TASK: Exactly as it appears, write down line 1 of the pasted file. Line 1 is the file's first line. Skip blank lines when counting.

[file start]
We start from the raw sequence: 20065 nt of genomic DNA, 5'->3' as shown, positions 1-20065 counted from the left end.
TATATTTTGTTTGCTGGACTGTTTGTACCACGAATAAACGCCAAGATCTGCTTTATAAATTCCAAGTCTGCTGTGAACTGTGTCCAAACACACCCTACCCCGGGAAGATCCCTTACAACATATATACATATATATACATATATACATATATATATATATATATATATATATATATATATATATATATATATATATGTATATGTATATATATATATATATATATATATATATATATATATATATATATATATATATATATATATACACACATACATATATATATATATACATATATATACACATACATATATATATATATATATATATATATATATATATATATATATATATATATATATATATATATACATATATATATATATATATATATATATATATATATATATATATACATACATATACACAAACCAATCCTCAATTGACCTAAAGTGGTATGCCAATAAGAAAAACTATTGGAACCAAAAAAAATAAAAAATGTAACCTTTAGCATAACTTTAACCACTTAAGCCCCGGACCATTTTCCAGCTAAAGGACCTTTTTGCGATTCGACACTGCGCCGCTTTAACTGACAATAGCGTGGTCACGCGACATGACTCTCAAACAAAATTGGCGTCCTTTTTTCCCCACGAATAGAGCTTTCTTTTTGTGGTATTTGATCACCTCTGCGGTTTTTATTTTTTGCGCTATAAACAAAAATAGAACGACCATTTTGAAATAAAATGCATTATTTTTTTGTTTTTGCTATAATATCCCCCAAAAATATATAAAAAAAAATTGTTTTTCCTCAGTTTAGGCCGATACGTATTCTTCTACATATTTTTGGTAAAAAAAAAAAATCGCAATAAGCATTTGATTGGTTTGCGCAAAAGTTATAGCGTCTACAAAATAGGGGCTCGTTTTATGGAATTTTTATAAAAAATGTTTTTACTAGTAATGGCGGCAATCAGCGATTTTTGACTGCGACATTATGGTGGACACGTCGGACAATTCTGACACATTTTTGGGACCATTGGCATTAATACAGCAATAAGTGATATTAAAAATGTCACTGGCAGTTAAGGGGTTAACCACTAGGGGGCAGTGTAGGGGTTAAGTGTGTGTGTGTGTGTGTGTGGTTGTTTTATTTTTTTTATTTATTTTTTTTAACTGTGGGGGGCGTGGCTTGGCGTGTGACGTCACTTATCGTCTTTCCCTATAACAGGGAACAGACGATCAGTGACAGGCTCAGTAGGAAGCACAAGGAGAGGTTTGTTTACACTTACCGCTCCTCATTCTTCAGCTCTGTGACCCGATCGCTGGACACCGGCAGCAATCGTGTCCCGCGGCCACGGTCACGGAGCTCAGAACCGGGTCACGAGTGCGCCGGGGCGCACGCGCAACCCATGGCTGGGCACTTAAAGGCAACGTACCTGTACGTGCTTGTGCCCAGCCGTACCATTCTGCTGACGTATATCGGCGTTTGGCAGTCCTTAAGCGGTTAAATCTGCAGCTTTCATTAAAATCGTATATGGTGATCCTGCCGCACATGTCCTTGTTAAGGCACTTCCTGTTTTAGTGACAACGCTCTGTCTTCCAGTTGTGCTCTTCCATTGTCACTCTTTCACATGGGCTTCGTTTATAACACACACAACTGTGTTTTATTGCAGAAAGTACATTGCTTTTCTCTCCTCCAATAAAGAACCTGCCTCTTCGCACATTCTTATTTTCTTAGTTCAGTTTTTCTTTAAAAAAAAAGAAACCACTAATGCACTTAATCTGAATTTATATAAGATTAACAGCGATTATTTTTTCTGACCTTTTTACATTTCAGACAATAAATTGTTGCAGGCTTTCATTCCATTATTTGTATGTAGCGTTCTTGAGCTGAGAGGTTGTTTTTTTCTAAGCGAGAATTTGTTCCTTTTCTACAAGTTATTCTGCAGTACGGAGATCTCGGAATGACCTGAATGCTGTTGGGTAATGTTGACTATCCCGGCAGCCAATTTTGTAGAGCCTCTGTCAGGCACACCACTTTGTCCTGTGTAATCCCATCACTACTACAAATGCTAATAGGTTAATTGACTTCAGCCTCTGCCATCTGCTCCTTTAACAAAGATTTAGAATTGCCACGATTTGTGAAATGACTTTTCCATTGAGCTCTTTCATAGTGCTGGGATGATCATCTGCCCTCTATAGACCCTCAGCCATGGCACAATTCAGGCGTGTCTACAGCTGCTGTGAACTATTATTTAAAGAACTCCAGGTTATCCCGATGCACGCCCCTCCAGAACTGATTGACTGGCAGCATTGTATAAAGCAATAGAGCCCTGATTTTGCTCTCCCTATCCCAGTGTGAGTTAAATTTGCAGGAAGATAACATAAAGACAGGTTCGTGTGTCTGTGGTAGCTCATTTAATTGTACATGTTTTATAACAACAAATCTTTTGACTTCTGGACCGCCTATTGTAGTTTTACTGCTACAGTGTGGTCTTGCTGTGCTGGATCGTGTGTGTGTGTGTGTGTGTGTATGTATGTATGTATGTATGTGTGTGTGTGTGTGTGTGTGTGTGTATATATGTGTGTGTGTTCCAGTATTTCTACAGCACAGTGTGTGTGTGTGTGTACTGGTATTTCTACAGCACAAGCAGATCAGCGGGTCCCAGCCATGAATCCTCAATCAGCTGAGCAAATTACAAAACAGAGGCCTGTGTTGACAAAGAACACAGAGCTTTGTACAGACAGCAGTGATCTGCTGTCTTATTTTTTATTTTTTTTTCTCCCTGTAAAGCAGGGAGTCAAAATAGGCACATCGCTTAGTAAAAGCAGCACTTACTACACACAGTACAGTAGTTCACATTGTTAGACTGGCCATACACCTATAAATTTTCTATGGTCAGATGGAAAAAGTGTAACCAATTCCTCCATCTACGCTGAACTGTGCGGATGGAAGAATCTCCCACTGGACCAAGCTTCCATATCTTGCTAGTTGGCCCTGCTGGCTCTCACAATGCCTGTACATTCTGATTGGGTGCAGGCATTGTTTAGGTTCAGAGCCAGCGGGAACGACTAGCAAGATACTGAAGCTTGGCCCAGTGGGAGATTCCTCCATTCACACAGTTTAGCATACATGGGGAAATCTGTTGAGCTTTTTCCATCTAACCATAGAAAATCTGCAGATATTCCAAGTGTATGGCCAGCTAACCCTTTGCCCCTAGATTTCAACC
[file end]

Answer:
We start from the raw sequence: 20065 nt of genomic DNA, 5'->3' as shown, positions 1-20065 counted from the left end.